The CW seems to have cornered the market in supernatural dramas populated by the young and beautiful. Not that it’s necessarily a bad thing, just an observation. I started watching The Tomorrow People because I love Arrow so much, and figured another Amell cousin might be worth a try. After watching the show’s freshman season, I think it would definitely be worth tuning in for the next season, if there is one. The premise is familiar enough, with the next step in human evolution manifesting as the psionic powers of teleportation, telekinesis and telepathy, and the new species being persecuted by normals as well as some misguided members of their own kind.
The main character, Stephen, serves as the audience’s gateway guide to the world of the Tomorrow People as he suddenly starts manifesting superpowers and begins to meet the major players in the “shadow war”. Is the concept thoroughly original and each episode utterly compelling? No, but it is entertaining and interesting enough to keep me watching. This isn’t meant to be groundbreaking television drama. It’s a young adult soap, but in the best sense of the phrase. My favorite character is Russell, a paranormal who gets all the good lines and is always the life of the party. Full of suspense, underground lairs, shadowy government installations, the inevitable romantic entanglements and family drama, I hope the show gets a chance to expand the story line with a second season. It is currently listed as cancelled, but shows have been known to be resurrected if the fans howl loudly enough. – BETHANY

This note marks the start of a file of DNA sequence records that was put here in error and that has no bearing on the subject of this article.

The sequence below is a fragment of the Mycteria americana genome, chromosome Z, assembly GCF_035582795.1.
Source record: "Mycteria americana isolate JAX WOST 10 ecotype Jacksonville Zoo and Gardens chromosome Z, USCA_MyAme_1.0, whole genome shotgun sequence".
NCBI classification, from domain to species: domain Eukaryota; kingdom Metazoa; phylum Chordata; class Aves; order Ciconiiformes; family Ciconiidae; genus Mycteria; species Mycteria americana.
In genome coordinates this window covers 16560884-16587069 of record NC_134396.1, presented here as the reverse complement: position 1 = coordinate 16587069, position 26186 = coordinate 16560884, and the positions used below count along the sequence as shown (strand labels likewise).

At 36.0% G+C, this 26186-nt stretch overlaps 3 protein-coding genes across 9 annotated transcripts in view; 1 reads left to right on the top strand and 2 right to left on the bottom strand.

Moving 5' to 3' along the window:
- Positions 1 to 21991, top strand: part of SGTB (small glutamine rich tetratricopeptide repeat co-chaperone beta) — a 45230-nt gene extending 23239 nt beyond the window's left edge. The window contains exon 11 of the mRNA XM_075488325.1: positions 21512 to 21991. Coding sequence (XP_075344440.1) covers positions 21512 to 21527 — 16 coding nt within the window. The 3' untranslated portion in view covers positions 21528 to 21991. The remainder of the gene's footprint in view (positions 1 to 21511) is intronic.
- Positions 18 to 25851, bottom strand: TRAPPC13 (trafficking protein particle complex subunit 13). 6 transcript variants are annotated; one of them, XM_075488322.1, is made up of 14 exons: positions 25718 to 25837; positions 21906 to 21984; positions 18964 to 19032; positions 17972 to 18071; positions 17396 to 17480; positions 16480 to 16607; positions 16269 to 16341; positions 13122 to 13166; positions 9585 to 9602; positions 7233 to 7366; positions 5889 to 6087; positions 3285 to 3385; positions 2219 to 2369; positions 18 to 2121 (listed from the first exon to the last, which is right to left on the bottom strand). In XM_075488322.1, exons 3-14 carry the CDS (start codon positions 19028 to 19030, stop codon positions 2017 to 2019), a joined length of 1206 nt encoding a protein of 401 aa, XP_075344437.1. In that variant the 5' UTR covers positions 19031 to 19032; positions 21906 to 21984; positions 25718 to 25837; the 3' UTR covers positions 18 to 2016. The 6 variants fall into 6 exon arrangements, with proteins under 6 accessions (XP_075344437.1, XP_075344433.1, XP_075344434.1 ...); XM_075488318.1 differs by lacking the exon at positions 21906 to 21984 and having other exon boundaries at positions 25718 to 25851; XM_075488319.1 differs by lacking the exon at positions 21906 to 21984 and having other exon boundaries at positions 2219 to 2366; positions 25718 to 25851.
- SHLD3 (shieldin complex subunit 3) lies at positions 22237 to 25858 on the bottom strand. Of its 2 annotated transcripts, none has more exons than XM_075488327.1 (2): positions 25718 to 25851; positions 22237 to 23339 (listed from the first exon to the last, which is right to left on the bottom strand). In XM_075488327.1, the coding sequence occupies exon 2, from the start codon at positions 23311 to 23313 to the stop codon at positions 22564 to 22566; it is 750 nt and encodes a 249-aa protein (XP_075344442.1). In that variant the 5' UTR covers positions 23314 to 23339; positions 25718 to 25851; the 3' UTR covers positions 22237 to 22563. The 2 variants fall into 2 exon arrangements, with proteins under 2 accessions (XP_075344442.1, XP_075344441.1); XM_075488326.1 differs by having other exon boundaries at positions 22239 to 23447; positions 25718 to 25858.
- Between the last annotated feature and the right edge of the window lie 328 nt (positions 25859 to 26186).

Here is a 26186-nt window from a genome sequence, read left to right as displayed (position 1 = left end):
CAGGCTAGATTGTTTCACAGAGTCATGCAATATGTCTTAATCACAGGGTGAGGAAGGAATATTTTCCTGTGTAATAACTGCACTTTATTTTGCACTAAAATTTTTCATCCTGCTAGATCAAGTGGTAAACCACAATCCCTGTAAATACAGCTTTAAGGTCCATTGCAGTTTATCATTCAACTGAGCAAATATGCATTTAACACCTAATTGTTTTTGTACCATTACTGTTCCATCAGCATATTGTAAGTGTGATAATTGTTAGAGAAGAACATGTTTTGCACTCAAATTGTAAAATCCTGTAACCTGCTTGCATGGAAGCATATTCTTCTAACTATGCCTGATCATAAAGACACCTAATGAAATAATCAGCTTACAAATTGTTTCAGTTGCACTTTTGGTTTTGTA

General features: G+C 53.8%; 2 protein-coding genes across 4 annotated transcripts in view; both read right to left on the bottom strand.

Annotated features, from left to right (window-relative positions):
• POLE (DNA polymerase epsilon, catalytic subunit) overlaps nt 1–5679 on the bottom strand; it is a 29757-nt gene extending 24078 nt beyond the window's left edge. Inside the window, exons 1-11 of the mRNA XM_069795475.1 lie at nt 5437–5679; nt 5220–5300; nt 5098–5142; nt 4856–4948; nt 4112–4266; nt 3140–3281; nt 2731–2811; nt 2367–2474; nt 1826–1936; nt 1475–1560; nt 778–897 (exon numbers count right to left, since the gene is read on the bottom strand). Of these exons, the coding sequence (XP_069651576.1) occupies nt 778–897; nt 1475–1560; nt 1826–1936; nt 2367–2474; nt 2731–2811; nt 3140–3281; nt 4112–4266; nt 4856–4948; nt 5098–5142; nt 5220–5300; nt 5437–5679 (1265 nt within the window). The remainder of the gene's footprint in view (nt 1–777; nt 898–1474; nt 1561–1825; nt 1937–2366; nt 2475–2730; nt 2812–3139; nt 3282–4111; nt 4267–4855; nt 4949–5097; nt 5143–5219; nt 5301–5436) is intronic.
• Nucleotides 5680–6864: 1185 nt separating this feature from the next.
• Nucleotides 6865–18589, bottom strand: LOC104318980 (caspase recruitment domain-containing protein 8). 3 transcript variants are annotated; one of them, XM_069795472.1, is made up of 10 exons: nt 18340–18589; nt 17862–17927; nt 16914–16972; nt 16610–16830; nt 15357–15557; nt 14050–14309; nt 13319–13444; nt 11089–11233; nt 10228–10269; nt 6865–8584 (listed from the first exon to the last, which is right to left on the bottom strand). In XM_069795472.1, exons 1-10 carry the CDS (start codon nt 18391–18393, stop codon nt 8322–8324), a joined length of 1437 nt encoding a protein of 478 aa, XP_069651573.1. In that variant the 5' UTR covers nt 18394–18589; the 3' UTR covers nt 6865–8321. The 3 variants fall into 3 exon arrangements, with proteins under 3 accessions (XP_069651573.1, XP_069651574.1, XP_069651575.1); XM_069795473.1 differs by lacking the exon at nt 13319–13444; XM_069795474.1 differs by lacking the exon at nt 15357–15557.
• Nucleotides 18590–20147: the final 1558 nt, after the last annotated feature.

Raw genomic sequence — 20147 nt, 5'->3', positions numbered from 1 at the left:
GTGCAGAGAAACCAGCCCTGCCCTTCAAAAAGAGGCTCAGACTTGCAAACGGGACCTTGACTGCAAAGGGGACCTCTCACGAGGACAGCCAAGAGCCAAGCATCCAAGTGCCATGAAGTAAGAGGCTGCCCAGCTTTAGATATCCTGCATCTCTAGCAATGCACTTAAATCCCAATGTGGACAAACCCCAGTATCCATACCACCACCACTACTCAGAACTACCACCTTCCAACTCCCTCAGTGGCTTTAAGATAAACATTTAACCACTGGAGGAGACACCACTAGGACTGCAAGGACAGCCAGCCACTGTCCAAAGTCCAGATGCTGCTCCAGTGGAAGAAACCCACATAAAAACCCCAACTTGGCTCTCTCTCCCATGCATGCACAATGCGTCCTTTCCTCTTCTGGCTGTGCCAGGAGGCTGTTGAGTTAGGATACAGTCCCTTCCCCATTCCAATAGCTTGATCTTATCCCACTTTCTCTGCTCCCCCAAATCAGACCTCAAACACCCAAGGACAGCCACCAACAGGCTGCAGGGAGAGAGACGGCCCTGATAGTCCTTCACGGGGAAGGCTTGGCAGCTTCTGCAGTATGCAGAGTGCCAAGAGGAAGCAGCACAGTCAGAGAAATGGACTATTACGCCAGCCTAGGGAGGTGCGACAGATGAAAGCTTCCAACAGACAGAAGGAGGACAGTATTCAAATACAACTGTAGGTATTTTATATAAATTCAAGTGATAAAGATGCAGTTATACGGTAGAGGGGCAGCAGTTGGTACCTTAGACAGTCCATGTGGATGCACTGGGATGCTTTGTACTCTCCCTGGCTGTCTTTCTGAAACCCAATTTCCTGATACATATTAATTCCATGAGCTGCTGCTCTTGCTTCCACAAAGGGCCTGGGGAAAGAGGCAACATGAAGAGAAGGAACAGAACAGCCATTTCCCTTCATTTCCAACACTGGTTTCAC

For more on this wasted opportunity by the CW, visit the Internet Movie Database
Stephen Jameson (Robbie Amell), flanked by his uncle Jedekiah Price (Mark Pellegrino, whom you might remember as Jacob from Lost) and his father Roger Price (Jeffrey Pierce), both pulling him in diametrically opposing directions, each with their own agendas.
Stephen’s best friend Astrid Finch (Madeleine Mantock) knows there is something hinky going on.
In order to be cool desperados, it is necessary to wear black boots and black leather jackets. Anything else would be just banal. Stephen, Cara and John (Aussie actor Luke Mitchell).
The iniquitous power behind Ultra, a stygian character known only as The Founder (Simon Merrells).
Photos courtesy of Berlanti Productions, CBS Television Studios, Fremantle Media North America, Warner Bros. Television and The CW (unless otherwise credited in clickable form)